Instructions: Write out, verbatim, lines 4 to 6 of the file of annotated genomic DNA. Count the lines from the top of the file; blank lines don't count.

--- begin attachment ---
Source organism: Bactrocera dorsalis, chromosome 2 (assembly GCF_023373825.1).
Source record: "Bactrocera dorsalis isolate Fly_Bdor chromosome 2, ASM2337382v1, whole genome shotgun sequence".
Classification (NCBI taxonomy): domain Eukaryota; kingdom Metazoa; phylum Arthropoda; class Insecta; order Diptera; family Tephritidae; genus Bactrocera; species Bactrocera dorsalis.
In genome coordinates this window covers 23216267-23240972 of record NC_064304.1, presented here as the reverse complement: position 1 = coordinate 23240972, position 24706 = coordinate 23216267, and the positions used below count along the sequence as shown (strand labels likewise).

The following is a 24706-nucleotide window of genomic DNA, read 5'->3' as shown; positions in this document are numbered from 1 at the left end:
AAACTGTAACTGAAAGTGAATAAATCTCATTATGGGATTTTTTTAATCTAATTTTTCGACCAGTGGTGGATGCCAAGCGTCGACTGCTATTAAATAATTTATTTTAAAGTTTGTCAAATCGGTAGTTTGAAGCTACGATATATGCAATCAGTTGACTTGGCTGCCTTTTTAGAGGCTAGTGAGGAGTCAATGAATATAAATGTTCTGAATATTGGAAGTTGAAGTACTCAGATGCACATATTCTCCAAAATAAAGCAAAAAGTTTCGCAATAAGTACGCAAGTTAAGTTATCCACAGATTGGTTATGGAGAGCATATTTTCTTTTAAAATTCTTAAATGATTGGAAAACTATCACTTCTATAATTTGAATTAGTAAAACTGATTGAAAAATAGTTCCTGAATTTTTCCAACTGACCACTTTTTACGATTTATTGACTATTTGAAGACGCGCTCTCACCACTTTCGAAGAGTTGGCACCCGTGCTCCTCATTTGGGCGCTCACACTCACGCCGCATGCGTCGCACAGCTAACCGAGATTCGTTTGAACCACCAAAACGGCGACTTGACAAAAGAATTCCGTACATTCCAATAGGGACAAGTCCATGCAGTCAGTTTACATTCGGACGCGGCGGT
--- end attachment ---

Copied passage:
In genome coordinates this window covers 23216267-23240972 of record NC_064304.1, presented here as the reverse complement: position 1 = coordinate 23240972, position 24706 = coordinate 23216267, and the positions used below count along the sequence as shown (strand labels likewise).

The following is a 24706-nucleotide window of genomic DNA, read 5'->3' as shown; positions in this document are numbered from 1 at the left end:
AAACTGTAACTGAAAGTGAATAAATCTCATTATGGGATTTTTTTAATCTAATTTTTCGACCAGTGGTGGATGCCAAGCGTCGACTGCTATTAAATAATTTATTTTAAAGTTTGTCAAATCGGTAGTTTGAAGCTACGATATATGCAATCAGTTGACTTGGCTGCCTTTTTAGAGGCTAGTGAGGAGTCAATGAATATAAATGTTCTGAATATTGGAAGTTGAAGTACTCAGATGCACATATTCTCCAAAATAAAGCAAAAAGTTTCGCAATAAGTACGCAAGTTAAGTTATCCACAGATTGGTTATGGAGAGCATATTTTCTTTTAAAATTCTTAAATGATTGGAAAACTATCACTTCTATAATTTGAATTAGTAAAACTGATTGAAAAATAGTTCCTGAATTTTTCCAACTGACCACTTTTTACGATTTATTGACTATTTGAAGACGCGCTCTCACCACTTTCGAAGAGTTGGCACCCGTGCTCCTCATTTGGGCGCTCACACTCACGCCGCATGCGTCGCACAGCTAACCGAGATTCGTTTGAACCACCAAAACGGCGACTTGACAAAAGAATTCCGTACATTCCAATAGGGACAAGTCCATGCAGTCAGTTTACATTCGGACGCGGCGGT